Racing, and the Derby in particular, has followed the recent shape of football's Premiership. And for those taken by ideas of unpredictability and a democracy of success it is a rather unsettling trend.
For Arsenal, Chelsea and Manchester United, we can read Ballydoyle, Godolphin and Freemason Lodge. Both sets have developed overwhelming supremacy over their rivals.
Nowhere on the turf is this phenomenon more stark than in the Blue Riband. Last June, Sir Michael Stoute's Freemason Lodge beat Ballydoyle when Kris Kin defeated the The Great Gatsby. Twelve months earlier, Ballydoyle beat themselves with Godolphin in third place when High Chaparral led home Hawk Wing and Moon Ballad. In 2001, Ballydoyle beat Stoute and Godolphin when the frame was filled by Galileo, Golan and Tobougg. Recent evidence suggests that not only is it near impossible to win the Derby if you are outside the cartel, it is extremely difficult to reach even a place. Like football, racing has become more calculable, less sensational.
This season's premier Classic promises, or rather threatens, to be exactly the same. The big three provide the first three in the betting, with nothing else available at single-figure odds.
It is a salutary thought to anyone who has got involved in the business of ante-post betting. After the round of trials which began at Newmarket and then spun through rehearsals at Chester, York and Goodwood we have arrived at a seemingly most predictable point.
Immediately after the 2,000 Guineas, Aidan O'Brien's Yeats was the Derby favourite at around 7-2. Ballydoyle's chosen one is now about 5-2, mainly because he is still alive. Most of the movement in the Blue Riband market is of the up and out variety, caused by horses that spoil their prospects or simply do not turn up at Epsom. Yeats has barely been afforded that opportunity. His warm-up race was a spectacularly uncompetitive Derby Trial at Leopardstown.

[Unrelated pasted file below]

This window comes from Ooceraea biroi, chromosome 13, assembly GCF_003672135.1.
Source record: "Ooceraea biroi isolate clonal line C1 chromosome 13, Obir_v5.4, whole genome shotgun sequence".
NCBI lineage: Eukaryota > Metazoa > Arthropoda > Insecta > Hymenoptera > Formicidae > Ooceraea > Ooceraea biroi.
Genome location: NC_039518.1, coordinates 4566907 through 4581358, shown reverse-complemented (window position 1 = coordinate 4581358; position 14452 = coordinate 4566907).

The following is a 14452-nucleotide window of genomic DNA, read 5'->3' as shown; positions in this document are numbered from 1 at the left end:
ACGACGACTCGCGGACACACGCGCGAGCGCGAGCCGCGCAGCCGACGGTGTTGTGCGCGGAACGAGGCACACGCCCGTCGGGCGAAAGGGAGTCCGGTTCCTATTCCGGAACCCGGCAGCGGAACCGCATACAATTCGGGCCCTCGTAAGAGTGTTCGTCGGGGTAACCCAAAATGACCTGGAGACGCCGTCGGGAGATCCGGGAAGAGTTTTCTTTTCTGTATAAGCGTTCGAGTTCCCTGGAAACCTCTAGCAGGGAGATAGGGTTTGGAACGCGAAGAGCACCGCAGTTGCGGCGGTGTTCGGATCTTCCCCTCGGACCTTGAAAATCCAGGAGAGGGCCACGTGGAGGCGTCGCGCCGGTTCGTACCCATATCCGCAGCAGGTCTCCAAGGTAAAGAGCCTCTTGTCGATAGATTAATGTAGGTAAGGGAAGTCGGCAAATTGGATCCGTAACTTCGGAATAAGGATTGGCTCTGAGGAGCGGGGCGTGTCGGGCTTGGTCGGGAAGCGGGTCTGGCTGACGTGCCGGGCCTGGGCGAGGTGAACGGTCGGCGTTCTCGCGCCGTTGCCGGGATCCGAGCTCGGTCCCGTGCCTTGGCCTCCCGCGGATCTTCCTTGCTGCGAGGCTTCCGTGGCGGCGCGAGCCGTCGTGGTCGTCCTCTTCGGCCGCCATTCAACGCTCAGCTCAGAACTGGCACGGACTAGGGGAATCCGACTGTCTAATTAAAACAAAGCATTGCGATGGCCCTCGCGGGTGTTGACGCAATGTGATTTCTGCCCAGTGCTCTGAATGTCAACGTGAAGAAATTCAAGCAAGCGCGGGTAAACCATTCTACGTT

Snow Ridge, who is trained by Saeed Bin Suroor, is about half his post Guineas odds and the only other colt which has made a significant move is Stoute's North Light, the Dante winner, who was cut again to 7-2 (from 4-1) by William Hill yesterday.
Along the way, the bookmakers have been angling for suckers using horses with remote possibilities, the most recent bait being Almuraad and Cairdeas. How much the layers take for this type of horse or how much the bookmakers stimulate the market themselves is known only within their dark walls.
Nevertheless, bookies tell you that they do not make much money on the ante-post market. It is a belief not to be taken too seriously. It is rather like the fallacy that cheats never prosper. The temptation is to ask: then why do the bookies do it?
The Oaks has been only marginally more competitive than the Derby in recent years. Had Andrew Balding's Casual Look not won last year (and she should have been beaten by Ballydoyle's Yesterday) it would have been a hat-trick also for the big three in the fillies' Classic.
Clive Brittain is never afraid to drop a goldfish into the shark tank and the Newmarket trainer indicated yesterday that Sunday's Italian Oaks winner, Menhoubah, could go for the big girls' version on 4 June. "We'll weigh the filly when she gets back from Italy, but she appeared very unconcerned the way she walked away from the race," the trainer said. "A couple of warm days in the paddock and I would think she'd be back on song.
"She's not the biggest filly in the world but she's got a heart as big as she is, so that helps. You know she'll stay the Oaks trip, you know that she's athletic and she'll handle the track and those things alone you need in your favour at Epsom." The identity of your trainer helps a little as well.Reuse content